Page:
Hands up if you remember John DeLorean.
If you do, you probably remember him for the stainless steel car with the flux capacitor from Back to the Future, and for being busted for $24 million worth of cocaine, giving a girlfriend a leather-bound portfolio featuring photographs of himself and being buried (when he was dead) in a black motorcycle jacket, blue jeans and a denim shirt with a pair of shades tucked into the zipper.
As with all larger-than-life characters it’s hard to know the truth about the immigrant boy from motor city. Nick Sutton was purchasing manager at the DeLorean factory in Belfast for the whole four years the company existed. In his excellent book The DeLorean Story, he suggests John DeLorean was set up for the coke bust by Margaret Thatcher, Ronald Reagan, the FBI and his own greed.
One thing we do know for sure is that John, with two others at GM, invented the muscle car. The muscle car, next to pick-up trucks, remains the high-margin gold in the big three carmakers’ inventory.
In 1957, the American Automotive Manufacturers Association, in the manner of all do-gooder industry associations, tried to stop carmakers being involved in motor racing. “God forbid,” said the association board, “motor racing encourages young persons to drive their cars faster than they should.” In the early 1960s, General Motors not only banned the company from being involved in racing but also issued a directive telling engineers that the more power in the engine, the more weight in the body. This was meant to make the General’s cars so heavy they couldn’t go too quickly.
Keen to make his name, the chief engineer of GM’s Pontiac division, the self same DeLorean, found the ultimate loophole: make big engines an option. He let you slip a whopping V8 in the engine bay of a Tempest, where a six-cylinder nana engine used to be, for under $300 and renamed the beast the Pontiac GTO. (He borrowed the GTO name from Ferrari.) JD created a class of car that Americans, Australians and other sophisticated world citizens love with a burning passion.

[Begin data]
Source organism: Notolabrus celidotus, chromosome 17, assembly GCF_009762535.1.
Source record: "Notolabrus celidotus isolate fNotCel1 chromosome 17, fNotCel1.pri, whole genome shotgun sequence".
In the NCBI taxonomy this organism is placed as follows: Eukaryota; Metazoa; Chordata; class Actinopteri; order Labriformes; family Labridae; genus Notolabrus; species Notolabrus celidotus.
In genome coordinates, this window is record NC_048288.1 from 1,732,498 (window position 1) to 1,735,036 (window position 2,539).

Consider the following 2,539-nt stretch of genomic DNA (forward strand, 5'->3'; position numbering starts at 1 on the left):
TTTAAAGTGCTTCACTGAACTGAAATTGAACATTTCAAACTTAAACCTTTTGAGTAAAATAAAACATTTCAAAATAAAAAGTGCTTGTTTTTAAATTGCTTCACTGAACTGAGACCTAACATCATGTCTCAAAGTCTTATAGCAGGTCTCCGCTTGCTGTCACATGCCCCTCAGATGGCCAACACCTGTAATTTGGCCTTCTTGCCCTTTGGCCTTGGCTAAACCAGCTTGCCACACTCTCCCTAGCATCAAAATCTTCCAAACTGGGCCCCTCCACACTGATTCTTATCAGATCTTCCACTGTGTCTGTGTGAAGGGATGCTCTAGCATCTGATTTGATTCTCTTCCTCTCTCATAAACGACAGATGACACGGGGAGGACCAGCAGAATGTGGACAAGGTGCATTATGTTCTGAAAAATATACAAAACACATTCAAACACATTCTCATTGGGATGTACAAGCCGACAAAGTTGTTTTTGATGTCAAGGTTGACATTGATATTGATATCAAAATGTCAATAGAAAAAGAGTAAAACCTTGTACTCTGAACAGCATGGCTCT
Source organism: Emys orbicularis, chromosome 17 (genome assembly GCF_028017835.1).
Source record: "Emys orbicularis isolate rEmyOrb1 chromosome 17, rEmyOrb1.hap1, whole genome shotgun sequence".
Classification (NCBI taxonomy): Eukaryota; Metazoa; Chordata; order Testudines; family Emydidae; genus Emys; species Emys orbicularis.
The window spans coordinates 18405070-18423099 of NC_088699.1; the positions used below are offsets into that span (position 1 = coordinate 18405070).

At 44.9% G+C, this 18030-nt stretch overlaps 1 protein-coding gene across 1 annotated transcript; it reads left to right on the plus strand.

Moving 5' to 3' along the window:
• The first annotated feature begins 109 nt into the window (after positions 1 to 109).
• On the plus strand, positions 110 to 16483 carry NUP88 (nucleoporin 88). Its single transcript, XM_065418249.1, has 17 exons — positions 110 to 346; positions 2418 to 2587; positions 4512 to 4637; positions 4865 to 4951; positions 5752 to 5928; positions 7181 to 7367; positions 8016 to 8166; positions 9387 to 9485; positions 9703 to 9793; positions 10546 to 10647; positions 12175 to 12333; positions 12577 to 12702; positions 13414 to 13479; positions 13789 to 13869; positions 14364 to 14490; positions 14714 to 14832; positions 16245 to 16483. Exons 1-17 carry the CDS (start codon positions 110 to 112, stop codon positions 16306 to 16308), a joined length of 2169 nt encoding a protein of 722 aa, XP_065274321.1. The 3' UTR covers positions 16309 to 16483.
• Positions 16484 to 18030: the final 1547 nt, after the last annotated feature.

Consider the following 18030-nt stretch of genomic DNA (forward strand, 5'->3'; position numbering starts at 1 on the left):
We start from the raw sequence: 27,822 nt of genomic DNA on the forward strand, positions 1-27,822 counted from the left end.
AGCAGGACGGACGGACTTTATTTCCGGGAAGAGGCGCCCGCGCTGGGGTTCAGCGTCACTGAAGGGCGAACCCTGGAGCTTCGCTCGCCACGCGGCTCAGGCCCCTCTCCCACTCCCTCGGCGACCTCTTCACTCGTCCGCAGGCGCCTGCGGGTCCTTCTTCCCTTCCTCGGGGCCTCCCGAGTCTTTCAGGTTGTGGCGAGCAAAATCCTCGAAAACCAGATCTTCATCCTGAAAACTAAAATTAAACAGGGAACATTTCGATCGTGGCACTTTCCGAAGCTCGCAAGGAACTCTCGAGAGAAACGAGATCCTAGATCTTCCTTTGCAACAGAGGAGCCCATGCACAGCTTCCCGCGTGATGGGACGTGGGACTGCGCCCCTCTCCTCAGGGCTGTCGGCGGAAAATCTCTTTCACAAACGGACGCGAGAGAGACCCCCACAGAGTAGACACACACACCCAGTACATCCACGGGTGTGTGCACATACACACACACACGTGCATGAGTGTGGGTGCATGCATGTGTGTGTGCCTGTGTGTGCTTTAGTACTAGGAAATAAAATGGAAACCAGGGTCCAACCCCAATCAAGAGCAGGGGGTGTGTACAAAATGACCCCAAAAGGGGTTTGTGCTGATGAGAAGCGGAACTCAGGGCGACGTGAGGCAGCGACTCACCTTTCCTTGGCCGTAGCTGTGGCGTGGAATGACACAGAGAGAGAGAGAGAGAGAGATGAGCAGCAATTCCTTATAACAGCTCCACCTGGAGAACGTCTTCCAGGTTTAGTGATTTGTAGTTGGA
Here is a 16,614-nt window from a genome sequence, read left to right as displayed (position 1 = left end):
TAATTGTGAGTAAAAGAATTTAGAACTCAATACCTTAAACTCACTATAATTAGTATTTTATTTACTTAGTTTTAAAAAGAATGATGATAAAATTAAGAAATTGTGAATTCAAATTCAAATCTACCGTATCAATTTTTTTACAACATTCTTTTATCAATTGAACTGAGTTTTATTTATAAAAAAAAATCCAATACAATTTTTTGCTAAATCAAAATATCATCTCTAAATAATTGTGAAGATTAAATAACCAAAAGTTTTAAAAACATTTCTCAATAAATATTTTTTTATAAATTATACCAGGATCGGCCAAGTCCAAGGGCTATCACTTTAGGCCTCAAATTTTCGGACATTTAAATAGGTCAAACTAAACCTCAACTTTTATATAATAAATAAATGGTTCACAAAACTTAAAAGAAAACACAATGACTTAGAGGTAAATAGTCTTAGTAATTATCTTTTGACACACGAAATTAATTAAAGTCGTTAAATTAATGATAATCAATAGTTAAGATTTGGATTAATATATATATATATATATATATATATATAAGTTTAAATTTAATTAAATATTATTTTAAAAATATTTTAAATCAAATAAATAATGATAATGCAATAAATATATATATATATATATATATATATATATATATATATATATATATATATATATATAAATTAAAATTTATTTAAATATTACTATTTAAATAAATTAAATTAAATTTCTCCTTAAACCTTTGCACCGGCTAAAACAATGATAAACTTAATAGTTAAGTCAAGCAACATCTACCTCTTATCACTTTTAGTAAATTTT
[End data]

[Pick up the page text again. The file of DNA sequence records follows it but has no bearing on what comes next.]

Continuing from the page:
Like John himself, the cars were mostly gloss with some substance. They looked quick but were slow. Often when you opened the gull-wing doors they stayed opened. For a long time. Today, prices of the 6000 DeLoreans left haven’t moved much in real terms. There was an Australian sale at $50,000 and the fair average range in the US is $12,000 to about $40,000. There are some very low mileage models selling around $50,000 with the occasional urger putting one on at $100,000.
Now while the Pontiac GTO was a huge success, if GM had let JD have his way, the carmaker could have killed the Lee Iacocca and Don Frey Ford Mustang. In 1964 Ford predicted the new sports car would sell 100,000 units. It did that in the first three months, and 15 months later had sold one million.
Read the conclusion at The Australian…